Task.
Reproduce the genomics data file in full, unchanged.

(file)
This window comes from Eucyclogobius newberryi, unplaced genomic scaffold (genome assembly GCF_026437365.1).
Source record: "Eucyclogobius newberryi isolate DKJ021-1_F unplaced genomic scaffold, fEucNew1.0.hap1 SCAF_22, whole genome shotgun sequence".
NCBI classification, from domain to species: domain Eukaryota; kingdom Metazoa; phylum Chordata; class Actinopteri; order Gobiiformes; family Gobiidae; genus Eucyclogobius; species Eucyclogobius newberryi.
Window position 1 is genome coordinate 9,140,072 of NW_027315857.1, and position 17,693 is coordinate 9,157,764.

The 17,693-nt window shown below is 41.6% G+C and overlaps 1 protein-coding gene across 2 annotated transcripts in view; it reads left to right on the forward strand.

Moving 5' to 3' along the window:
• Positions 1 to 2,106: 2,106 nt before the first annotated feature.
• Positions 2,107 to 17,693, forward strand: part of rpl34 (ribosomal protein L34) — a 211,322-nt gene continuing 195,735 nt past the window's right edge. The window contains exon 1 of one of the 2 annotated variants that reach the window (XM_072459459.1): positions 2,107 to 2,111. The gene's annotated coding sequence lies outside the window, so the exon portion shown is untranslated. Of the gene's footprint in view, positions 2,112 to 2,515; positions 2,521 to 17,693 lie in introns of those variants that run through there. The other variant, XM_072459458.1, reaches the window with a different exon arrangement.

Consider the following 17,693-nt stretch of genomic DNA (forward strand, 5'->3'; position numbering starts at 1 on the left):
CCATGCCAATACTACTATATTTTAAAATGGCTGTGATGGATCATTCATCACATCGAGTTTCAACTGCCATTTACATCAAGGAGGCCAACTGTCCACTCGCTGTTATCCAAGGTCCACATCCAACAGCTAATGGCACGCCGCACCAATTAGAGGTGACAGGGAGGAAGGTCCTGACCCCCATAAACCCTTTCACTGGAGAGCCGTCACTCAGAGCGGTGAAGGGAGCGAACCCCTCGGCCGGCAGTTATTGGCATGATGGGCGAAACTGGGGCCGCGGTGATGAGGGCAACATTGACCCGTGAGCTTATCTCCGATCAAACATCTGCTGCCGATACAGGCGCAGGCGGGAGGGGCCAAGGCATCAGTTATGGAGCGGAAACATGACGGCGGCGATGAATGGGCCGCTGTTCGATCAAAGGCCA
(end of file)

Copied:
This window comes from Eucyclogobius newberryi, unplaced genomic scaffold (genome assembly GCF_026437365.1).
Source record: "Eucyclogobius newberryi isolate DKJ021-1_F unplaced genomic scaffold, fEucNew1.0.hap1 SCAF_22, whole genome shotgun sequence".
NCBI classification, from domain to species: domain Eukaryota; kingdom Metazoa; phylum Chordata; class Actinopteri; order Gobiiformes; family Gobiidae; genus Eucyclogobius; species Eucyclogobius newberryi.
Window position 1 is genome coordinate 9,140,072 of NW_027315857.1, and position 17,693 is coordinate 9,157,764.

The 17,693-nt window shown below is 41.6% G+C and overlaps 1 protein-coding gene across 2 annotated transcripts in view; it reads left to right on the forward strand.

Moving 5' to 3' along the window:
• Positions 1 to 2,106: 2,106 nt before the first annotated feature.
• Positions 2,107 to 17,693, forward strand: part of rpl34 (ribosomal protein L34) — a 211,322-nt gene continuing 195,735 nt past the window's right edge. The window contains exon 1 of one of the 2 annotated variants that reach the window (XM_072459459.1): positions 2,107 to 2,111. The gene's annotated coding sequence lies outside the window, so the exon portion shown is untranslated. Of the gene's footprint in view, positions 2,112 to 2,515; positions 2,521 to 17,693 lie in introns of those variants that run through there. The other variant, XM_072459458.1, reaches the window with a different exon arrangement.

Consider the following 17,693-nt stretch of genomic DNA (forward strand, 5'->3'; position numbering starts at 1 on the left):
CCATGCCAATACTACTATATTTTAAAATGGCTGTGATGGATCATTCATCACATCGAGTTTCAACTGCCATTTACATCAAGGAGGCCAACTGTCCACTCGCTGTTATCCAAGGTCCACATCCAACAGCTAATGGCACGCCGCACCAATTAGAGGTGACAGGGAGGAAGGTCCTGACCCCCATAAACCCTTTCACTGGAGAGCCGTCACTCAGAGCGGTGAAGGGAGCGAACCCCTCGGCCGGCAGTTATTGGCATGATGGGCGAAACTGGGGCCGCGGTGATGAGGGCAACATTGACCCGTGAGCTTATCTCCGATCAAACATCTGCTGCCGATACAGGCGCAGGCGGGAGGGGCCAAGGCATCAGTTATGGAGCGGAAACATGACGGCGGCGATGAATGGGCCGCTGTTCGATCAAAGGCCA